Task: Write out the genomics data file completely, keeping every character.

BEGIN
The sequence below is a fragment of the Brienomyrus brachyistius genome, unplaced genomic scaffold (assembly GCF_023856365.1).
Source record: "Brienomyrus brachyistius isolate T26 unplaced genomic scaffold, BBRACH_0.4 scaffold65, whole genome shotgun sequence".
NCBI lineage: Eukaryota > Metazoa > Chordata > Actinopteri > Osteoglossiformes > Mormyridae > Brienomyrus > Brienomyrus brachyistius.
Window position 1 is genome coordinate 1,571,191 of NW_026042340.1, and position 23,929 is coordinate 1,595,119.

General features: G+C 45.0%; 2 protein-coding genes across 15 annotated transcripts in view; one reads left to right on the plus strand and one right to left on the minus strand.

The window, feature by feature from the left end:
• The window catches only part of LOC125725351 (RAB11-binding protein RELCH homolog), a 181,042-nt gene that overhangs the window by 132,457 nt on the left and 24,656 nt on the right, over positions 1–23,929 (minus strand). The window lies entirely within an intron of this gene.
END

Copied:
The sequence below is a fragment of the Brienomyrus brachyistius genome, unplaced genomic scaffold (assembly GCF_023856365.1).
Source record: "Brienomyrus brachyistius isolate T26 unplaced genomic scaffold, BBRACH_0.4 scaffold65, whole genome shotgun sequence".
NCBI lineage: Eukaryota > Metazoa > Chordata > Actinopteri > Osteoglossiformes > Mormyridae > Brienomyrus > Brienomyrus brachyistius.
Window position 1 is genome coordinate 1,571,191 of NW_026042340.1, and position 23,929 is coordinate 1,595,119.

General features: G+C 45.0%; 2 protein-coding genes across 15 annotated transcripts in view; one reads left to right on the plus strand and one right to left on the minus strand.

The window, feature by feature from the left end:
• The window catches only part of LOC125725351 (RAB11-binding protein RELCH homolog), a 181,042-nt gene that overhangs the window by 132,457 nt on the left and 24,656 nt on the right, over positions 1–23,929 (minus strand). The window lies entirely within an intron of this gene.